Speaking to reporters later in the day, County Executive Marc Elrich said that Chapman did not have support from the nine-member County Council, which would have had to confirm her.
“While she didn’t have five votes against her, she didn’t have five votes for her,” Elrich said. “I think she thought at this point it wasn’t worth going through more uncertainty. . . . She probably figured she needed to have a break and go on.”
Elrich committed to naming a new nominee soon.
Montgomery County’s most recent police chief, J. Thomas Manger, left the post this year after 15 years heading an agency that now has 1,300 sworn officers.
Elrich has said the county received more than 20 applicants, who were narrowed to several finalists, including Chapman, Takoma Park Police Chief Antonio DeVaul and Montgomery County interim police chief Marcus Jones, a longtime veteran of county police.
But after another cut, Elrich (D) was down to Chapman and DeVaul, with Chapman seen as the front-runner. A short time later, DeVaul removed his name from consideration.
While Elrich had not formally nominated Chapman, he had signaled for six weeks that she was his choice.
Chapman’s was touted on July 16 in a letter from the county executive to the County Council. Elrich praised her experience and qualifications, writing, “I believe she will be a great addition to our county.”
“We need somebody from outside the force, I think, who can bring a fresh look at how we do things,” he told WAMU’s Kojo Nnamdi on Aug. 2.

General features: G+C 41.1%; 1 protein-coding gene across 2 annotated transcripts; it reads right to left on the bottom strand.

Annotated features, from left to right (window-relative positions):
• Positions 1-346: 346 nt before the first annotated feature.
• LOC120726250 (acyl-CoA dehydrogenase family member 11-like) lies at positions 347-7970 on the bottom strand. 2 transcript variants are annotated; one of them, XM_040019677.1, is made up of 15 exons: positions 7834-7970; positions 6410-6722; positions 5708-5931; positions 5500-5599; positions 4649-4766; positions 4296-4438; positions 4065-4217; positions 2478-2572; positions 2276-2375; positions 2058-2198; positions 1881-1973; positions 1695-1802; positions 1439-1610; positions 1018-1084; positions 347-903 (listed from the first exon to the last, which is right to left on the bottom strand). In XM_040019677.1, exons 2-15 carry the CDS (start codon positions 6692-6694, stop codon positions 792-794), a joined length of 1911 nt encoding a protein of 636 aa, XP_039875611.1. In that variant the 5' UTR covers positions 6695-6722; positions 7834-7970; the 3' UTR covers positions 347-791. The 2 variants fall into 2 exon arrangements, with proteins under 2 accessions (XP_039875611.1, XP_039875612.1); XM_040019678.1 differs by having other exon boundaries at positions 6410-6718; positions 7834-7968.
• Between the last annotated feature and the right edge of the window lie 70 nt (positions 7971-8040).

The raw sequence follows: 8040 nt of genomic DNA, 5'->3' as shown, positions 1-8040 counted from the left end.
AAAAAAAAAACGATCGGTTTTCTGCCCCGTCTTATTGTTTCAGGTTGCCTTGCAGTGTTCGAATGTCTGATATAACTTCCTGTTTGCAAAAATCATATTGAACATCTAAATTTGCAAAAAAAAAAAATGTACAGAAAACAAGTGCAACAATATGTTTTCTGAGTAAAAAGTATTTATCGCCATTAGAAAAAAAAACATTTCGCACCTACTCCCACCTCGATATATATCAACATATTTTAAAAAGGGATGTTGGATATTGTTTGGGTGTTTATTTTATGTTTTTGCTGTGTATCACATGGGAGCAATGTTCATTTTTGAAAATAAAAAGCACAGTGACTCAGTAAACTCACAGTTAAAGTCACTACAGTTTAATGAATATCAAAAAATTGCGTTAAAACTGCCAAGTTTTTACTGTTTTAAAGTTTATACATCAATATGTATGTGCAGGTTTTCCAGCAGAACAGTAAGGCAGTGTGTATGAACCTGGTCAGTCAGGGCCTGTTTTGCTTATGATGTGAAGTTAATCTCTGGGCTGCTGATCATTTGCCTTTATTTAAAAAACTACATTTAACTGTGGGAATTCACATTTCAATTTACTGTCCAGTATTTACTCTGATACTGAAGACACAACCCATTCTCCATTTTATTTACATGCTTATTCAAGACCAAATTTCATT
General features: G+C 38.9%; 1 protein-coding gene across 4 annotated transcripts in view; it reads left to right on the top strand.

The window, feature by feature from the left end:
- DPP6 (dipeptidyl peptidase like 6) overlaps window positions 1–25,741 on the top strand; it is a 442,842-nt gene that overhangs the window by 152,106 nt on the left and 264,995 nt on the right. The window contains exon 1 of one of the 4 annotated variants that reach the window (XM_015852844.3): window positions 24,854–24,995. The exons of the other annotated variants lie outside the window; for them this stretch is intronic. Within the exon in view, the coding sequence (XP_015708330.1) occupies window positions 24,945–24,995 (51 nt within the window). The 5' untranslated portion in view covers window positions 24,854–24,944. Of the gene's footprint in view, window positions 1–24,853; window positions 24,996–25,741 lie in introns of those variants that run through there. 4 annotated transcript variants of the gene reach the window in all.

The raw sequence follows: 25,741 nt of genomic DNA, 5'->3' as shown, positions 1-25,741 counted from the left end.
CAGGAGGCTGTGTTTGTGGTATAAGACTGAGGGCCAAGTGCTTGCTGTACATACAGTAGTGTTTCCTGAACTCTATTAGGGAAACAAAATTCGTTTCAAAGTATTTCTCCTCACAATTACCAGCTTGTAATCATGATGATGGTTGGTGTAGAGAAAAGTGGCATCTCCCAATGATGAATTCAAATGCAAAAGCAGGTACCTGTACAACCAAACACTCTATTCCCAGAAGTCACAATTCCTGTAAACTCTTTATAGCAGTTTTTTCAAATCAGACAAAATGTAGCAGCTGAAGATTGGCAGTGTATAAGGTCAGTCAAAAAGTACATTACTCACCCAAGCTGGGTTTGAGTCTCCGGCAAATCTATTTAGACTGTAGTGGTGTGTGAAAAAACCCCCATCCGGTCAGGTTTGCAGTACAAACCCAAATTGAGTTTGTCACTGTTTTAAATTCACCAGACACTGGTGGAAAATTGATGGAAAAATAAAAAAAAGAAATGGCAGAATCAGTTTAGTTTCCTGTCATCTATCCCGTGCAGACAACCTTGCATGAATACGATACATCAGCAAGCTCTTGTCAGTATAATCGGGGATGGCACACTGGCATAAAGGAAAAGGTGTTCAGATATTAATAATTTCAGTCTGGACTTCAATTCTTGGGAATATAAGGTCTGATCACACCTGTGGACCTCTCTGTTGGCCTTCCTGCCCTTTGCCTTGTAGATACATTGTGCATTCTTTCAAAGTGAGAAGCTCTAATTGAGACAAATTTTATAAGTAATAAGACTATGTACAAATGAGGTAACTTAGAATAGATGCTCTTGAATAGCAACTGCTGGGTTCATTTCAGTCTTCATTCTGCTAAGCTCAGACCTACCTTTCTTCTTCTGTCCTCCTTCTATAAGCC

Hiring from the outside for chief is not new for Montgomery: Manger and his predecessor each came from a different department.
From the beginning, Chapman’s name prompted concern from within the council.
Chapman has held an array of law enforcement positions, from street officer to a senior-level policy position with the Virginia governor’s office. It was her most recent post — as police chief for the city of Portsmouth, a post from which she was forced to resign — that became an issue for many council members.
“We need to dig deeper and do everything within reason to find out what happened,” council member Gabe Albornoz (D-At Large) said several weeks ago. “This is an extremely important position.”
Chapman, who is African American, had suggested her departure from Portsmouth was rooted in racism. Her direct supervisor, also a black woman, has said Chapman’s leaving was based on the quality of her leadership.
That Jones, the interim chief, had been passed over has been a source of frustration for many police officers and community leaders. A veteran of the Montgomery County force for more than 30 years, he has held command posts in the Silver Spring police district, the narcotics bureau and the major-crimes bureau. Before his current role, Jones served as assistant chief in charge of investigations.
Elrich said Tuesday that he would not be reconsidering Jones for the post.